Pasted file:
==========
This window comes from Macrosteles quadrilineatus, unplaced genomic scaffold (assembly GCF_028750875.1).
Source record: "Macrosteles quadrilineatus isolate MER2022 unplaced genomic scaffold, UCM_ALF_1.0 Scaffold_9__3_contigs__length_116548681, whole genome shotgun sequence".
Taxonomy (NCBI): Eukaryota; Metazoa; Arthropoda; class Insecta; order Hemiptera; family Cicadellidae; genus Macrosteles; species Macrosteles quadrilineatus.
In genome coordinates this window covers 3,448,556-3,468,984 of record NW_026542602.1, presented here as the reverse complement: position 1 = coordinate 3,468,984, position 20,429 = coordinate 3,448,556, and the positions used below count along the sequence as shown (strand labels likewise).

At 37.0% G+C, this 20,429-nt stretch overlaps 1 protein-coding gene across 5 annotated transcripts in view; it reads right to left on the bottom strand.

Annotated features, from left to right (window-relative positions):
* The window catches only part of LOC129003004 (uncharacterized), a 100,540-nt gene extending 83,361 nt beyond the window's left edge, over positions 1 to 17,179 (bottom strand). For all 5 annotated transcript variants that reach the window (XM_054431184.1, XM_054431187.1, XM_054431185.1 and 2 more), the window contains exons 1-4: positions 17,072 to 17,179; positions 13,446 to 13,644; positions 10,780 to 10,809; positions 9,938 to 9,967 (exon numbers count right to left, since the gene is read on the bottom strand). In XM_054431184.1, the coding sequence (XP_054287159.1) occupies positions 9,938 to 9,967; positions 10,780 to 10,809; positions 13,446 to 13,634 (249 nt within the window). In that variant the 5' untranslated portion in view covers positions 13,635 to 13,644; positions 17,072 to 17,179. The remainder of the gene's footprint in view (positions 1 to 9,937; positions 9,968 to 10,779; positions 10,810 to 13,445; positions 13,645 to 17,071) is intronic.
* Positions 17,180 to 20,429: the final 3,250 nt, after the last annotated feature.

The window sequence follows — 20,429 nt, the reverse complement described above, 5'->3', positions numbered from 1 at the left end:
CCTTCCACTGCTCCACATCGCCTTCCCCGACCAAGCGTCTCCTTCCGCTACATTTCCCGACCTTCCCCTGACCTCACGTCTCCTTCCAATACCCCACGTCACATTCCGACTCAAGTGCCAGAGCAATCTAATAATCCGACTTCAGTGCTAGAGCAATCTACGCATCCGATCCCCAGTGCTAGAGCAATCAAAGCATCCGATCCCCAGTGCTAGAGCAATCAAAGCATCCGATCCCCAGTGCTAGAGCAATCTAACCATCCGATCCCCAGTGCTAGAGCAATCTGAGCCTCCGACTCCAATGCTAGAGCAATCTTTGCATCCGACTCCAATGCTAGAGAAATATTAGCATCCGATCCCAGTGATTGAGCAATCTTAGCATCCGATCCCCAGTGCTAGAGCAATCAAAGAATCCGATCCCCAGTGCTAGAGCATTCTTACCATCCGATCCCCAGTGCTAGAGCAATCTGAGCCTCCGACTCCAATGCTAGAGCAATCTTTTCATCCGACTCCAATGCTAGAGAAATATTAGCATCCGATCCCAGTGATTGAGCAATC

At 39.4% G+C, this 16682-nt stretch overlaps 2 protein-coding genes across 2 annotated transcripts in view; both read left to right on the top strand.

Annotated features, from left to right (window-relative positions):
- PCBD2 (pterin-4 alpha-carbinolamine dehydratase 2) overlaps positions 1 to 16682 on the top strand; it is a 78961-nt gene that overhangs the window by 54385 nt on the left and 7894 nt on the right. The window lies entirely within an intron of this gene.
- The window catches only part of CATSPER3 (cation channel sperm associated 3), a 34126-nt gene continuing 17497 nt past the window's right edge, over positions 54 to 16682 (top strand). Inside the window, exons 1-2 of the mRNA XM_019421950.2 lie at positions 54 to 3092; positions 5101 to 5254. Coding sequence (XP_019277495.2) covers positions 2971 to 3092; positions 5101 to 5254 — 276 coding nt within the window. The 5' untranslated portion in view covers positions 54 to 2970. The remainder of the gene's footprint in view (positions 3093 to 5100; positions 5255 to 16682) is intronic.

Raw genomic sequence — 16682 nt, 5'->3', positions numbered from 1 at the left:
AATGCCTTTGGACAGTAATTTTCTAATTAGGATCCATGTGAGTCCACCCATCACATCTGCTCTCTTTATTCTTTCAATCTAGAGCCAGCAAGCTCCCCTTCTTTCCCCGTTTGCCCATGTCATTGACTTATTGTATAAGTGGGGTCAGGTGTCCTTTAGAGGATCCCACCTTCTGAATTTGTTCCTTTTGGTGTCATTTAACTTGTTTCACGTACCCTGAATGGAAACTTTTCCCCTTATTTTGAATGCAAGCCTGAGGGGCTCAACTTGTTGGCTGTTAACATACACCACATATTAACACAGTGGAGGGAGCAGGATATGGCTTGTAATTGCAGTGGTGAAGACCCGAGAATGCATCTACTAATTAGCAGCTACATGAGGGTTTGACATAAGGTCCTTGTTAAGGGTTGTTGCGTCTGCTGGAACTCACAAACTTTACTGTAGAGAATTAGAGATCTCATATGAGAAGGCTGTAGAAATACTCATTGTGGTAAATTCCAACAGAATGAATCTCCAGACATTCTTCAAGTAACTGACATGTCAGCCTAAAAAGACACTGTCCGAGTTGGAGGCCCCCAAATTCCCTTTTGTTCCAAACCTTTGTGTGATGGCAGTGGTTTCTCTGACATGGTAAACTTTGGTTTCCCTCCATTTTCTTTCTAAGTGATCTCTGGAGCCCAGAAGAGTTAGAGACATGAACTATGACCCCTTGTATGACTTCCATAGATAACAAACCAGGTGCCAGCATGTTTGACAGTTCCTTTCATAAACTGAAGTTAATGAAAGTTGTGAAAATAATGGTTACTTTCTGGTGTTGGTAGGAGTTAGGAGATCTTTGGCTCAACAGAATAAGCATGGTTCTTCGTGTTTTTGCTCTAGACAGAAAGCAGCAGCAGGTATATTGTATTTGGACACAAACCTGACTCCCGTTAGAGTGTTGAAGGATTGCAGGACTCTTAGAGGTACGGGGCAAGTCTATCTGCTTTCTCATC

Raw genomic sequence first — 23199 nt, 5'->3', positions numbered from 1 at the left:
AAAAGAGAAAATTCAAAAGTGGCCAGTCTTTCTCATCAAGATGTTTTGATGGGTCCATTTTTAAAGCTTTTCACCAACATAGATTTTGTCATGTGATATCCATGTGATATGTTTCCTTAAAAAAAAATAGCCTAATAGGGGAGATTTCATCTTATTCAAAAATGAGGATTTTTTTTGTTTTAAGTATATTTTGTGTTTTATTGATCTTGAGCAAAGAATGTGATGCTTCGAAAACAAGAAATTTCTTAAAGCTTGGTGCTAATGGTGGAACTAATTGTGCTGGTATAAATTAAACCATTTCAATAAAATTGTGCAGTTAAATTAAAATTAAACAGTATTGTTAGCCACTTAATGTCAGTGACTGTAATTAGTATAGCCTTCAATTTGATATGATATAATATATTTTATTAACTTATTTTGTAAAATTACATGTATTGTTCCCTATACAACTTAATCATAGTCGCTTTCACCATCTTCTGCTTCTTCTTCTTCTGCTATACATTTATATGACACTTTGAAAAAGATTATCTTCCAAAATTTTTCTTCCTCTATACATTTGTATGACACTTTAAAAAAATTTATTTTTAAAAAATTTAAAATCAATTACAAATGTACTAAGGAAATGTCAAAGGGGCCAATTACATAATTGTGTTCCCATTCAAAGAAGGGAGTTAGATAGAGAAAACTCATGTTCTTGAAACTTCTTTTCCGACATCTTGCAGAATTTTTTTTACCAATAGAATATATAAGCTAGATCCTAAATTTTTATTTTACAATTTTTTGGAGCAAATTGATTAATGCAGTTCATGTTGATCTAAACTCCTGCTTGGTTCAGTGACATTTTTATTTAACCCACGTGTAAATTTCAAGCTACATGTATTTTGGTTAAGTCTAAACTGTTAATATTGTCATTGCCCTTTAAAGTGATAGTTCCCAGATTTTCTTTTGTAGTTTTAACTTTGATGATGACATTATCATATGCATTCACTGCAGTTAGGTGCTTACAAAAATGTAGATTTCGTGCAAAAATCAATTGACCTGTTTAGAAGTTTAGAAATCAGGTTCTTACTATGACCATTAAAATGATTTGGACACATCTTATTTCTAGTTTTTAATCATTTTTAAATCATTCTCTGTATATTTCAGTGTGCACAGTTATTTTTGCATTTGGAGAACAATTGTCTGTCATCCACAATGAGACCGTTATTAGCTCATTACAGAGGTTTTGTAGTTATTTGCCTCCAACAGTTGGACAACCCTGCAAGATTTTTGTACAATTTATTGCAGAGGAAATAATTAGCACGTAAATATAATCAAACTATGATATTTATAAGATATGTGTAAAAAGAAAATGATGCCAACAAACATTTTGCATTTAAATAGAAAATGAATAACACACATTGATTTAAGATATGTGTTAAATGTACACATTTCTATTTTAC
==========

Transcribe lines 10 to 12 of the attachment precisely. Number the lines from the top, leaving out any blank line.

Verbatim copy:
CCTTCCACTGCTCCACATCGCCTTCCCCGACCAAGCGTCTCCTTCCGCTACATTTCCCGACCTTCCCCTGACCTCACGTCTCCTTCCAATACCCCACGTCACATTCCGACTCAAGTGCCAGAGCAATCTAATAATCCGACTTCAGTGCTAGAGCAATCTACGCATCCGATCCCCAGTGCTAGAGCAATCAAAGCATCCGATCCCCAGTGCTAGAGCAATCAAAGCATCCGATCCCCAGTGCTAGAGCAATCTAACCATCCGATCCCCAGTGCTAGAGCAATCTGAGCCTCCGACTCCAATGCTAGAGCAATCTTTGCATCCGACTCCAATGCTAGAGAAATATTAGCATCCGATCCCAGTGATTGAGCAATCTTAGCATCCGATCCCCAGTGCTAGAGCAATCAAAGAATCCGATCCCCAGTGCTAGAGCATTCTTACCATCCGATCCCCAGTGCTAGAGCAATCTGAGCCTCCGACTCCAATGCTAGAGCAATCTTTTCATCCGACTCCAATGCTAGAGAAATATTAGCATCCGATCCCAGTGATTGAGCAATC

At 39.4% G+C, this 16682-nt stretch overlaps 2 protein-coding genes across 2 annotated transcripts in view; both read left to right on the top strand.

Annotated features, from left to right (window-relative positions):